Super Heated

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Super Heated
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Vega, one of the brightest stars in the night sky, may be orbited by one of the hottest planets. The planet hasn’t been confirmed. But in early observations, it appears to be about 20 times the mass of Earth. And it’s so close to Vega that daytime temperatures soar to 5400 degrees Fahrenheit. That easily puts it on the list of hottest known exoplanets.

Astronomers have discovered hundreds of super-heated planets. The heat can melt the planet’s surface and create fearsome winds and hellish rains.

On HD 189733b, for example, the thermostat is cranked up to 1700 degrees. That appears to create winds between the dayside and the cooler nightside of about 9,000 miles per hour. It may also form clouds that rain beads of molten glass.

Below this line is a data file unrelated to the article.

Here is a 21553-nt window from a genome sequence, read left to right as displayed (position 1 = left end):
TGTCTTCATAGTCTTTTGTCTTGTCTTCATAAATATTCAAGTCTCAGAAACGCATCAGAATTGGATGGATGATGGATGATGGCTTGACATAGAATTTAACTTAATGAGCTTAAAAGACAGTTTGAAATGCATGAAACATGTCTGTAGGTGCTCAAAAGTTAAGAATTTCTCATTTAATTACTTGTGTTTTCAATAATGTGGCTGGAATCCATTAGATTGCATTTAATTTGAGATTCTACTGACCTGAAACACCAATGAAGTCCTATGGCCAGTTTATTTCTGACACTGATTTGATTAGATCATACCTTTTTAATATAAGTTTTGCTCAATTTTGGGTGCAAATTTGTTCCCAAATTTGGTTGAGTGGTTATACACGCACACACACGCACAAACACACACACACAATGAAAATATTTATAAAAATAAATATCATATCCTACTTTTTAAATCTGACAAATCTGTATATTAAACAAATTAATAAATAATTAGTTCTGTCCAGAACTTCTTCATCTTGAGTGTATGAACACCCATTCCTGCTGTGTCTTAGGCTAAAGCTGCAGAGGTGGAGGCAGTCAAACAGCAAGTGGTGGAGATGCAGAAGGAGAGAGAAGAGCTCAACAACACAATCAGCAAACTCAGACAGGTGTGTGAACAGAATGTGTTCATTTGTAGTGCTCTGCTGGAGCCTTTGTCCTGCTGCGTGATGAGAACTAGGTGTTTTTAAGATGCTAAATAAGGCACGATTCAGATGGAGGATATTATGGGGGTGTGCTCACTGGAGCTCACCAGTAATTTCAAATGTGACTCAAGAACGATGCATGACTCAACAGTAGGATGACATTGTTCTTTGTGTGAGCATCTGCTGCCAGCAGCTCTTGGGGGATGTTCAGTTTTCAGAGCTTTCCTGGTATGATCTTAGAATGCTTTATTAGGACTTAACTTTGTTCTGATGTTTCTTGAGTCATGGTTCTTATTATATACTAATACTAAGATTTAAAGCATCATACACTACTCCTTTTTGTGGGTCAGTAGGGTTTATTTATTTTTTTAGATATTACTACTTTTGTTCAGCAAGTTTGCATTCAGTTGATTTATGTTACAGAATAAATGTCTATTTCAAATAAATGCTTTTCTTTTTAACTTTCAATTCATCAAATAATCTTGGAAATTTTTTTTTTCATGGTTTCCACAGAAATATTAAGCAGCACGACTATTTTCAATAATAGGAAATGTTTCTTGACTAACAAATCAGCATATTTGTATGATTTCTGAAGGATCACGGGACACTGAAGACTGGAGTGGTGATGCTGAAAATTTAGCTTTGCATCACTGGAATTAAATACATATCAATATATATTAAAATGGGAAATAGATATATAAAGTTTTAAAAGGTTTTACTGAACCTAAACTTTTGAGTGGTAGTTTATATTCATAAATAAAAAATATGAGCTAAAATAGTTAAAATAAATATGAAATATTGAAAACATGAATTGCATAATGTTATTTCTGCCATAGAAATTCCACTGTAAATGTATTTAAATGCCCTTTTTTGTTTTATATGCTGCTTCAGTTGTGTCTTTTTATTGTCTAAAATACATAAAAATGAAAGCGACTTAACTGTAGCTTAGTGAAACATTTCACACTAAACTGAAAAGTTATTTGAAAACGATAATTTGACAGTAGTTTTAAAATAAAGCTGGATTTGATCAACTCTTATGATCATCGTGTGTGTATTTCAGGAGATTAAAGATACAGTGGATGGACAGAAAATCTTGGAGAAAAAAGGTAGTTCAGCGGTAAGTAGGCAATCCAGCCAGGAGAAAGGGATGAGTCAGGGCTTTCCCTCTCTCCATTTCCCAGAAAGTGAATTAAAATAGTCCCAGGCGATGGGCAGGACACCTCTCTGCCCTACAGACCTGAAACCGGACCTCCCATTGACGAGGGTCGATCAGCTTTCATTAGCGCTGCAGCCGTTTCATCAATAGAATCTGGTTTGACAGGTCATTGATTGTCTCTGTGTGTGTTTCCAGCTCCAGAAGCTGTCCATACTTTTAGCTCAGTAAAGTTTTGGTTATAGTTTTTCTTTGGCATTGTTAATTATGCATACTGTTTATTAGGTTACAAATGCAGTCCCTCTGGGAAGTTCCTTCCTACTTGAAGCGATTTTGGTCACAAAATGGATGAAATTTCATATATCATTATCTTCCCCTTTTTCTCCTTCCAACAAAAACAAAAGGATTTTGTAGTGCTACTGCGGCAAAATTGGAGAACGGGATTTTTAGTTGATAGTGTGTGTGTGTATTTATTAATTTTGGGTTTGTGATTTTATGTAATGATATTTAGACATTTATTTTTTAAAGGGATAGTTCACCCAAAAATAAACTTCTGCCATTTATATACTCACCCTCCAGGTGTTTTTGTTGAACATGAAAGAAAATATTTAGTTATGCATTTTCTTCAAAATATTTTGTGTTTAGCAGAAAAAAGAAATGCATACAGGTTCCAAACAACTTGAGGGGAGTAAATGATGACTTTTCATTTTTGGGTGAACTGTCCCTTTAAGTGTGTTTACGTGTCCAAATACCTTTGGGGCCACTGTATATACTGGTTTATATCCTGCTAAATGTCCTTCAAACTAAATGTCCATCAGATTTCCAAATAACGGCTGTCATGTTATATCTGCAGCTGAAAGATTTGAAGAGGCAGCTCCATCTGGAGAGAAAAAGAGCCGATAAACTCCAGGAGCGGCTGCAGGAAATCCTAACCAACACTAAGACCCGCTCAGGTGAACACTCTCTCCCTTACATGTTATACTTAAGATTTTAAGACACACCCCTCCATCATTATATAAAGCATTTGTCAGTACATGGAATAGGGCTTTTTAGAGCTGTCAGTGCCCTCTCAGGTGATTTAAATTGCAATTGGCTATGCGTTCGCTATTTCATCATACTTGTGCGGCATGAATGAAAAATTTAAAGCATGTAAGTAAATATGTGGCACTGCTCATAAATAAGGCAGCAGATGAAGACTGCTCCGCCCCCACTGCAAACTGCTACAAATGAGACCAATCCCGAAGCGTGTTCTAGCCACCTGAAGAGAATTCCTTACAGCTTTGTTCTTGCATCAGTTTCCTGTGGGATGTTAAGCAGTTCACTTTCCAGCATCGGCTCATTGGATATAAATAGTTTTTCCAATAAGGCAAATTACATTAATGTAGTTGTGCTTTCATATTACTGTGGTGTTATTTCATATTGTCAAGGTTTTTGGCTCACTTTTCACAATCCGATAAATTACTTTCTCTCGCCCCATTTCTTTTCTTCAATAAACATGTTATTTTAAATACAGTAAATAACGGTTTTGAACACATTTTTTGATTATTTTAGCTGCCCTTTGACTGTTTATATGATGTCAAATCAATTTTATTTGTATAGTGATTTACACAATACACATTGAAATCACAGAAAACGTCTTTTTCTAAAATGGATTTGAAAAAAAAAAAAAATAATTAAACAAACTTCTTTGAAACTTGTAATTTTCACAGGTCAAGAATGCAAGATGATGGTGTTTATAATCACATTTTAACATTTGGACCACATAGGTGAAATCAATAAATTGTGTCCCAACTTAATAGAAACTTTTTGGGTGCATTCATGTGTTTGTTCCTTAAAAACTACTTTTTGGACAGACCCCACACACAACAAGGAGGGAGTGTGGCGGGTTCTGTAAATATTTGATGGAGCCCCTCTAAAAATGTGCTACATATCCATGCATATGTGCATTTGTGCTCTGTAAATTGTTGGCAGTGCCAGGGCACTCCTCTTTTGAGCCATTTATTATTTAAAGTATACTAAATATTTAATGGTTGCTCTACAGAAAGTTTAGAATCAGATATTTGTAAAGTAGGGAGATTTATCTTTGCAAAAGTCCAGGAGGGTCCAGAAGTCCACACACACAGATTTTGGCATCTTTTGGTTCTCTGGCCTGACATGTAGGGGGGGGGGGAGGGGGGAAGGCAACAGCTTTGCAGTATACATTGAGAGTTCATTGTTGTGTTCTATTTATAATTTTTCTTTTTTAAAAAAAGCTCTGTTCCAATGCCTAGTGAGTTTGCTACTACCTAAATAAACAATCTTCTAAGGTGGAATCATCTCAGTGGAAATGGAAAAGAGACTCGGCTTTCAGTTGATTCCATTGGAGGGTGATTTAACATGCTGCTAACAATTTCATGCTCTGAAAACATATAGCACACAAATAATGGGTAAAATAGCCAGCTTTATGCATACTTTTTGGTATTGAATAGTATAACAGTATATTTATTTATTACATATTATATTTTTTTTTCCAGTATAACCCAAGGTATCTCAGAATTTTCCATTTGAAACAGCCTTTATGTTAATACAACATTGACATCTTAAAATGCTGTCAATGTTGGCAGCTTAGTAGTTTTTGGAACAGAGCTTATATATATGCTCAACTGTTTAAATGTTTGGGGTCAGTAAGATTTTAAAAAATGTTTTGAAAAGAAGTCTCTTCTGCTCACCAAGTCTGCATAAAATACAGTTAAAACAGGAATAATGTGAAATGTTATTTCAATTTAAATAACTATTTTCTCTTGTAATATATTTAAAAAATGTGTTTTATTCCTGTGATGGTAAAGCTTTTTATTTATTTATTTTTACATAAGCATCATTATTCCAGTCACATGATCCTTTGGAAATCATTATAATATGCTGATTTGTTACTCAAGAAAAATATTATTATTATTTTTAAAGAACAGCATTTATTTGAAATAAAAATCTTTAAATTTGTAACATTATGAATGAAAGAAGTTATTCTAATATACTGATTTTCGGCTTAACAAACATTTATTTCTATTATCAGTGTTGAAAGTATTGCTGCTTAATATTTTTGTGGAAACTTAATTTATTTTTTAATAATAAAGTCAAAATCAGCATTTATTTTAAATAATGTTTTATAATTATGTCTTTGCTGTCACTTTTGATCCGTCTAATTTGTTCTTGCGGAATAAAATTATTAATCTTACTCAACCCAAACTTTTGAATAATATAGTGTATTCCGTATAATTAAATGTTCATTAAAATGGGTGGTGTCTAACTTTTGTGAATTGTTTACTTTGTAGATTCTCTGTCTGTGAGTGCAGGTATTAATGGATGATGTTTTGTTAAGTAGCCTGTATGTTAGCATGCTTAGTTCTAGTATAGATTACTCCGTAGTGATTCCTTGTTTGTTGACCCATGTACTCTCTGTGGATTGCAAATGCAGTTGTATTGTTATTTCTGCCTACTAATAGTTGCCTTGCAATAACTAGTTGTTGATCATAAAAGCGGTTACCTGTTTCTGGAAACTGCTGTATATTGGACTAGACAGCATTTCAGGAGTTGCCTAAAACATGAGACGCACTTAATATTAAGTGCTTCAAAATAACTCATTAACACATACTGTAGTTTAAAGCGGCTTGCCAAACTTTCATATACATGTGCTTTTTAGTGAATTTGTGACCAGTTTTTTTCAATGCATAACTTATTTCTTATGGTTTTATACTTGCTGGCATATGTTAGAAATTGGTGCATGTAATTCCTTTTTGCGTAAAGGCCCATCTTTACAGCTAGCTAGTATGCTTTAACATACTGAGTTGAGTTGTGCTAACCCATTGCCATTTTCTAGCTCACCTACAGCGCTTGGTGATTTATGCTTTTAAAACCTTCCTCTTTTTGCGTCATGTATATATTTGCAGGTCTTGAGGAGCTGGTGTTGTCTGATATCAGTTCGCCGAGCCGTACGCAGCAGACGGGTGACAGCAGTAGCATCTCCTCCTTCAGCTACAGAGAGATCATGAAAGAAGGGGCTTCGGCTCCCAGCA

And WASP-76b, with peak temperatures of 4,000 degrees, could see rains of molten iron, with winds howling at 50,000 miles per hour.

The hottest planet yet seen is KELT-9b. It’s near the middle of Cygnus, the swan, which is low in the northeast at nightfall, to the lower left of brighter Vega.

KELT-9b is bigger and heavier than Jupiter, the giant of our own solar system. It orbits a Sun-like star at just one-tenth of the distance from the Sun to its closest planet. So KELT-9b may top out at 7800 degrees — hotter than most stars. The planet’s atmosphere may be boiling off into space, forming a “tail” of super-hot gas behind a super-hot planet.
 

Script by Damond Benningfield

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